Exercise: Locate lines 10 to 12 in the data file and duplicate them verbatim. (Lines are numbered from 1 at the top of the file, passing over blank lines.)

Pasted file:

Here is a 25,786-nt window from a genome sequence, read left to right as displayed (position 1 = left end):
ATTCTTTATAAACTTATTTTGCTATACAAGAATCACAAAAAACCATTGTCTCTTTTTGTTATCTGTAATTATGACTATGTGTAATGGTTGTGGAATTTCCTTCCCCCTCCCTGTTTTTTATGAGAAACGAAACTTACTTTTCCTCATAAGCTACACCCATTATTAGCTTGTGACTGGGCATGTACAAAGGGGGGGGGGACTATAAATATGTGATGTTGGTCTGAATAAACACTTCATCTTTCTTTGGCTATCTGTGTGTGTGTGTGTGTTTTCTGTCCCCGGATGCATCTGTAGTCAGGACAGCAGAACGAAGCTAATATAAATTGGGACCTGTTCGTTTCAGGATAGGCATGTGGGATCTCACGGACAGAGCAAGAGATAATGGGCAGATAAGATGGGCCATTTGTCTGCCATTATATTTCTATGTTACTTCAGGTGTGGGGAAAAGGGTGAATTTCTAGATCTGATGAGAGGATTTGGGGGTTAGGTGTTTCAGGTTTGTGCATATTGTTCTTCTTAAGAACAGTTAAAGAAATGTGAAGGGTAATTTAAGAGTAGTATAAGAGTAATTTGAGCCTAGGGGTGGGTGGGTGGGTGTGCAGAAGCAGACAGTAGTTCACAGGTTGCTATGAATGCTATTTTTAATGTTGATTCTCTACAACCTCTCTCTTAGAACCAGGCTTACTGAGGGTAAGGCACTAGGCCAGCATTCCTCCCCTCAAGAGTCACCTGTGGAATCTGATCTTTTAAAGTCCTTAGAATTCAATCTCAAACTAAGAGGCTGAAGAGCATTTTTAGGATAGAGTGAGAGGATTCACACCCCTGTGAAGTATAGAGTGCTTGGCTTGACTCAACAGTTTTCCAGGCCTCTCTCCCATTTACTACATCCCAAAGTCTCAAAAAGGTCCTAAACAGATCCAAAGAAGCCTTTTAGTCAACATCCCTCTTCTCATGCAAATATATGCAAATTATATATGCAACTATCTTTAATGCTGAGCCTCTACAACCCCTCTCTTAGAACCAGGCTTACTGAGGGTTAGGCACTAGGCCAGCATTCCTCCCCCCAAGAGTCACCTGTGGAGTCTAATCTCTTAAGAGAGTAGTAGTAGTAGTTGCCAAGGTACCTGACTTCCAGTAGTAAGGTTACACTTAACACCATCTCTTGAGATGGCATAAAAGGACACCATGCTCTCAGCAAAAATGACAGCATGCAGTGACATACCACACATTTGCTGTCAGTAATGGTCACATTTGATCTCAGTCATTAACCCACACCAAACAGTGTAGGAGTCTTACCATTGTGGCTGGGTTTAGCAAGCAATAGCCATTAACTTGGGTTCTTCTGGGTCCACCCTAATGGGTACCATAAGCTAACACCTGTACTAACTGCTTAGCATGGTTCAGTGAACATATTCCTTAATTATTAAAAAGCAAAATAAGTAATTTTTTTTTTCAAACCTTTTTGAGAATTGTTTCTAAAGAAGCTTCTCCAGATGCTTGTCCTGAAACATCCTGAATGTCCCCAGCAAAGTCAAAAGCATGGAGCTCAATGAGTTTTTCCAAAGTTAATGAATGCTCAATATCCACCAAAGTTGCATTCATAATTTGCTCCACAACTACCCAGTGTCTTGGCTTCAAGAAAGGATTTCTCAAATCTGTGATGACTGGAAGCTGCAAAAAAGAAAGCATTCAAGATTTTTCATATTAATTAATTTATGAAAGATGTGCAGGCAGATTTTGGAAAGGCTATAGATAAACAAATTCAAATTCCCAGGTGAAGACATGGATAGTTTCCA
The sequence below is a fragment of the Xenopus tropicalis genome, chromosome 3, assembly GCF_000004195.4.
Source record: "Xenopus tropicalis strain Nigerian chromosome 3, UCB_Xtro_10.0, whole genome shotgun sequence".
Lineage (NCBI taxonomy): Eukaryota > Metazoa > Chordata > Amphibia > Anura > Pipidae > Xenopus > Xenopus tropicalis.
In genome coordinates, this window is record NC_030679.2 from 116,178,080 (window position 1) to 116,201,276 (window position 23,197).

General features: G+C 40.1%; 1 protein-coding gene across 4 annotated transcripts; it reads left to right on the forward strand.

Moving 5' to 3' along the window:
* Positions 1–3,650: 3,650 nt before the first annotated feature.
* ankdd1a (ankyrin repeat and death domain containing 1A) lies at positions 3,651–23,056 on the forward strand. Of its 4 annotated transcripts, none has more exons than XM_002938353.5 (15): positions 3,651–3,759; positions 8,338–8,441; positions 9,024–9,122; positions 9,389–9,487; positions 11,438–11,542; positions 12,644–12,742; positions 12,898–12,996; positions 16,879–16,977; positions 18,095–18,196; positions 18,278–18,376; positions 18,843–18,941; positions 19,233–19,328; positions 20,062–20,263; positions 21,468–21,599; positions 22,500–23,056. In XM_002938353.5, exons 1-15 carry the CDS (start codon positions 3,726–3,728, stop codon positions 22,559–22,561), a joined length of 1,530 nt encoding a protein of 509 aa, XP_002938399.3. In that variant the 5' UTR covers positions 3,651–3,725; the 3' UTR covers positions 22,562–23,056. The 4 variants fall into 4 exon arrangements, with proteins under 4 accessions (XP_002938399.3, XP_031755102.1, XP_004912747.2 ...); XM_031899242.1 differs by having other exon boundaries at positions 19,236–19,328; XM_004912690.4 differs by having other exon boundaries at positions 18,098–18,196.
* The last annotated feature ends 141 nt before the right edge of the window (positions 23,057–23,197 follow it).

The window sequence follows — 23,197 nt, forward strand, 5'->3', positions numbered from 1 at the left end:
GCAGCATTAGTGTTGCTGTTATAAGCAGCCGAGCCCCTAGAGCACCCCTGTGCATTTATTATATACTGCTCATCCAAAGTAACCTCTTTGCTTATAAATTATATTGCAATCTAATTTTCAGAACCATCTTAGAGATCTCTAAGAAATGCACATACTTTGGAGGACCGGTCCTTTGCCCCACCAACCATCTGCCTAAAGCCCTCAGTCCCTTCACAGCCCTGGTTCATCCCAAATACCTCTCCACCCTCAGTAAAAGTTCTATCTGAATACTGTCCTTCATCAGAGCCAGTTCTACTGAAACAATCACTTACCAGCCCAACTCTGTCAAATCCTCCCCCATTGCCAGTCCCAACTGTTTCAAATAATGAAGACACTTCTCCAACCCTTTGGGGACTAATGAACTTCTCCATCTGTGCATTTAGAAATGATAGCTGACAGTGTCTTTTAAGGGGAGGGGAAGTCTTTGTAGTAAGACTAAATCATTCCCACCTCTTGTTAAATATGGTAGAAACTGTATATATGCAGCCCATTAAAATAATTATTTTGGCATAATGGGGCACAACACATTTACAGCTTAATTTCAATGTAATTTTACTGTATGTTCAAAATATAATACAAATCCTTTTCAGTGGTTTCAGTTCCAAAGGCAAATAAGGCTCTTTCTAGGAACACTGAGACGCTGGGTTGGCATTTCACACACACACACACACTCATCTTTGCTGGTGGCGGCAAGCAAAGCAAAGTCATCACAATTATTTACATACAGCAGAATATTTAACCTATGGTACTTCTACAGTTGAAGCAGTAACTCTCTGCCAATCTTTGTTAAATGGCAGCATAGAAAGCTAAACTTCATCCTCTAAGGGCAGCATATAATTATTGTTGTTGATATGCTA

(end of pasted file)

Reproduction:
* ankdd1a (ankyrin repeat and death domain containing 1A) lies at positions 3,651–23,056 on the forward strand. Of its 4 annotated transcripts, none has more exons than XM_002938353.5 (15): positions 3,651–3,759; positions 8,338–8,441; positions 9,024–9,122; positions 9,389–9,487; positions 11,438–11,542; positions 12,644–12,742; positions 12,898–12,996; positions 16,879–16,977; positions 18,095–18,196; positions 18,278–18,376; positions 18,843–18,941; positions 19,233–19,328; positions 20,062–20,263; positions 21,468–21,599; positions 22,500–23,056. In XM_002938353.5, exons 1-15 carry the CDS (start codon positions 3,726–3,728, stop codon positions 22,559–22,561), a joined length of 1,530 nt encoding a protein of 509 aa, XP_002938399.3. In that variant the 5' UTR covers positions 3,651–3,725; the 3' UTR covers positions 22,562–23,056. The 4 variants fall into 4 exon arrangements, with proteins under 4 accessions (XP_002938399.3, XP_031755102.1, XP_004912747.2 ...); XM_031899242.1 differs by having other exon boundaries at positions 19,236–19,328; XM_004912690.4 differs by having other exon boundaries at positions 18,098–18,196.
* The last annotated feature ends 141 nt before the right edge of the window (positions 23,057–23,197 follow it).

The window sequence follows — 23,197 nt, forward strand, 5'->3', positions numbered from 1 at the left end: